When I was twenty-one, I spent six months traveling with friends across South America. We snowboarded all day, partied all night, and I cooked meals for everyone in between. I loved it, and it was one of the first times I remember thinking I wanted to be a chef. While in Argentina, I befriended locals, who sometimes took us for Argentinian barbecues. It would take forever to cook the meat because they kept it away from the fire, but in the end the meat was super smoky and juicy, really different from the quick and hot grills I was used to.

The first time I tasted this mushroom dish while creating recipes for Bavel, it actually reminded me a lot of the meaty smoke of Argentinian barbecue. I season the mushrooms with a little sumac and raise them to almost 6 inches from the heat to cook slowly, soaking up all that great charcoal flavor, and at the end, they’re also juicy, smoky, and almost as meaty. than the tender costillas. I serve them over a brilliant puree of lovage, a mineral green, almost salty that tastes of a mixture between overgrown parsley and celery leaves – or in cold weather, on nettles – with a little crème fraîche, for a complex and satisfying vegetarian dish.

Menasche created his mushroom skewer to avoid wasting the ingredient in other dishes. The smoke of the mushroom transmitted by the grill made his cooks dance, a sign for Menashe to put it on Bavel’s menu. Photo by Nicole Franzen.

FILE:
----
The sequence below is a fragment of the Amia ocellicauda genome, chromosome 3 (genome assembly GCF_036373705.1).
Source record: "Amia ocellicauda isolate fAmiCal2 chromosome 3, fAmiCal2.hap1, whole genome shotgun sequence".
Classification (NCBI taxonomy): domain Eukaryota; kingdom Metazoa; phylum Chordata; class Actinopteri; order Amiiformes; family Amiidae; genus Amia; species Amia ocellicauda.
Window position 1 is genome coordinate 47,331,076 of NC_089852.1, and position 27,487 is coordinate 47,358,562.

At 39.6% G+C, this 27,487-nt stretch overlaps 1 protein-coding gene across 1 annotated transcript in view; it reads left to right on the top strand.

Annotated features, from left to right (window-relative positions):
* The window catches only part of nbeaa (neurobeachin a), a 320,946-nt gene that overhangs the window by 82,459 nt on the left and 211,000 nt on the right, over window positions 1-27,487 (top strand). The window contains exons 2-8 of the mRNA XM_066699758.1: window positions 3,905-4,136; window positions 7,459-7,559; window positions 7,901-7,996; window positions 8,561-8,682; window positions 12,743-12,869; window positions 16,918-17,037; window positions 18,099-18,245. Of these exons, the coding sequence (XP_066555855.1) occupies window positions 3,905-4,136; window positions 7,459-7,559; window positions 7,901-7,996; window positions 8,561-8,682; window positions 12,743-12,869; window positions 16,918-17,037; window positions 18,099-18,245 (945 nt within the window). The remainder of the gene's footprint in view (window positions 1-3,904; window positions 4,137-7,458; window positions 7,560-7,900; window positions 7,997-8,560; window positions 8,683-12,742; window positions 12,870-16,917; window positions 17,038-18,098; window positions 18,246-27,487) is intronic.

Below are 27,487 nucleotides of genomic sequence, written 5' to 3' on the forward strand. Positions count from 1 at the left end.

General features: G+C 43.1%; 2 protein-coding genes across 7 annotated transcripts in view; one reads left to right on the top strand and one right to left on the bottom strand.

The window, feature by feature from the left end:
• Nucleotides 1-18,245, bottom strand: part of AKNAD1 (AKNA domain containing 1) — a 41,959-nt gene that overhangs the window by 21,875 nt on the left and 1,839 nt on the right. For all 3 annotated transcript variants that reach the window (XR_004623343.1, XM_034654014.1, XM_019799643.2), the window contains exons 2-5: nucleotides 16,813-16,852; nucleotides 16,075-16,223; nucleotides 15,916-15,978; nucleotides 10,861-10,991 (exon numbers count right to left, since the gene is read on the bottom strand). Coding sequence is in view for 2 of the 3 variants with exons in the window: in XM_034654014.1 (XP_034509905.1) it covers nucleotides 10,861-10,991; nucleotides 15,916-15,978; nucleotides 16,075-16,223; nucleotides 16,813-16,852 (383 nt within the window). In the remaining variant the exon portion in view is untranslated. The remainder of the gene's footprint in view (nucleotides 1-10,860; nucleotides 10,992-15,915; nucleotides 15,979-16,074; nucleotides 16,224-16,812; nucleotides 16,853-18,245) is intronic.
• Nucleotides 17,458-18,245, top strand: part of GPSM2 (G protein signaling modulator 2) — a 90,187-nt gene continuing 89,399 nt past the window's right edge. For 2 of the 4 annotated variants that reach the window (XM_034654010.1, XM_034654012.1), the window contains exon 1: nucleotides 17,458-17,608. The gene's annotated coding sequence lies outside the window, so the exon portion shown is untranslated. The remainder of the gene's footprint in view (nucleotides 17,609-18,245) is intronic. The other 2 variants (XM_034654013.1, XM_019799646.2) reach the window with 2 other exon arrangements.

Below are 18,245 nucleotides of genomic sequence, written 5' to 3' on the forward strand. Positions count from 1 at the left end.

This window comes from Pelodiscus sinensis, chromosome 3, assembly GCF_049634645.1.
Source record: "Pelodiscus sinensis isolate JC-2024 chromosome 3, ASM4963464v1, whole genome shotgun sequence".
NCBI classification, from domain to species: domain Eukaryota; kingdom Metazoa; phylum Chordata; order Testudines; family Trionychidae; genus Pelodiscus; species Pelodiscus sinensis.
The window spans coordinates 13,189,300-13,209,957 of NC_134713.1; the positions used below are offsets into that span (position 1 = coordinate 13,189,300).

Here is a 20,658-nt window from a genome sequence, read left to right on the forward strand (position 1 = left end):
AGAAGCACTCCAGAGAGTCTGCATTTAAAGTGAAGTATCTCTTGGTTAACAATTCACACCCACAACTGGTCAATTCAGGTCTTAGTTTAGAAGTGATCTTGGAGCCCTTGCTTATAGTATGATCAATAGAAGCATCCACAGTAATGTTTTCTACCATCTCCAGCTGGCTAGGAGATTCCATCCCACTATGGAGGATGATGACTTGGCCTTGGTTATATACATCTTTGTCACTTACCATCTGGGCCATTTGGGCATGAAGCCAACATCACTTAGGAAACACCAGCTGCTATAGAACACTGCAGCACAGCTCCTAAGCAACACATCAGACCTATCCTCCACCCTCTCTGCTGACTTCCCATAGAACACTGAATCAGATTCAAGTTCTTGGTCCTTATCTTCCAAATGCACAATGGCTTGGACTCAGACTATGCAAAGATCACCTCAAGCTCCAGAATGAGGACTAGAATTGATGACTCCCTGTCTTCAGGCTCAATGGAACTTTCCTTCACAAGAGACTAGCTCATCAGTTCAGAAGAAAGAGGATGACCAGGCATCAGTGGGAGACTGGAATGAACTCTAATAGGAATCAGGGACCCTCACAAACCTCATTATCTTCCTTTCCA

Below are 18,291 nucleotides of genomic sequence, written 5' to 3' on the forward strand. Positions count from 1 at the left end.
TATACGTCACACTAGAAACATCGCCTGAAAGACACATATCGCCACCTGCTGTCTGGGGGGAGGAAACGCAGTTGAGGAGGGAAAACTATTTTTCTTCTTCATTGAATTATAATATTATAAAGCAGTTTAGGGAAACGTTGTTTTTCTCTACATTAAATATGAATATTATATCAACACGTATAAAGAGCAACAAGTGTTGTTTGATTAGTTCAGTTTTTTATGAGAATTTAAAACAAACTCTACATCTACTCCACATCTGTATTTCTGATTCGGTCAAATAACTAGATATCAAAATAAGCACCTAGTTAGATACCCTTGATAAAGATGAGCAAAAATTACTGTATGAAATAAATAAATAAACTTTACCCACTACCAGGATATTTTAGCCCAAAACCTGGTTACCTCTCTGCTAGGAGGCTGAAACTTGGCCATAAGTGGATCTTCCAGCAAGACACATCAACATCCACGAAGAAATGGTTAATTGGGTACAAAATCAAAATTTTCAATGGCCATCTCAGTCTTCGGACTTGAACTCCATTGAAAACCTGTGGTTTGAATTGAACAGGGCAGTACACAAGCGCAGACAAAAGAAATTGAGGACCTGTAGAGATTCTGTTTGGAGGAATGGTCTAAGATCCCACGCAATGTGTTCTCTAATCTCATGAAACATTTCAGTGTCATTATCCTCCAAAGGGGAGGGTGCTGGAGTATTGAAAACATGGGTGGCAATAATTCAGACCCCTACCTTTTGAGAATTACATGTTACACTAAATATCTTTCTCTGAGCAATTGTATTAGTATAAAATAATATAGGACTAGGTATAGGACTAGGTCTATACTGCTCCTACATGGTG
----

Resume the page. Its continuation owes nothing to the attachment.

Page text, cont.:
• 1 pound of oyster mushrooms
  • Grapeseed oil for coating
  • Kosher salt and freshly ground black pepper, to taste
  • 1 teaspoon ground sumac, plus more for sprinkling
  • 2 tablespoons of lovage purée (recipe follows)


-Cut off the mushrooms from the cluster, leaving a very small amount of stems intact. Using a soaked metal or wooden skewer, thread the mushrooms into the stem, gill side down, alternating the top of the mushrooms from left to right, so that they cook evenly. You should end up with two full skewers with about fourteen mushrooms each.

– Brush the mushrooms with a generous amount of oil to coat them, making sure to oil the gills. Then season lightly with salt, pepper and 1⁄2 teaspoon sumac per skewer.

-Preheat a charcoal grill over medium heat.

-Place the mushrooms directly on the grill and cook, turning the skewers every 2 minutes, for a total of 8 to 14 minutes, until the edges begin to curl and brown, the mushrooms have shrunk considerably and that the stems are soft to the touch. The water will drip from the mushrooms onto the coals to create the smoke that gives them that smoky flavor.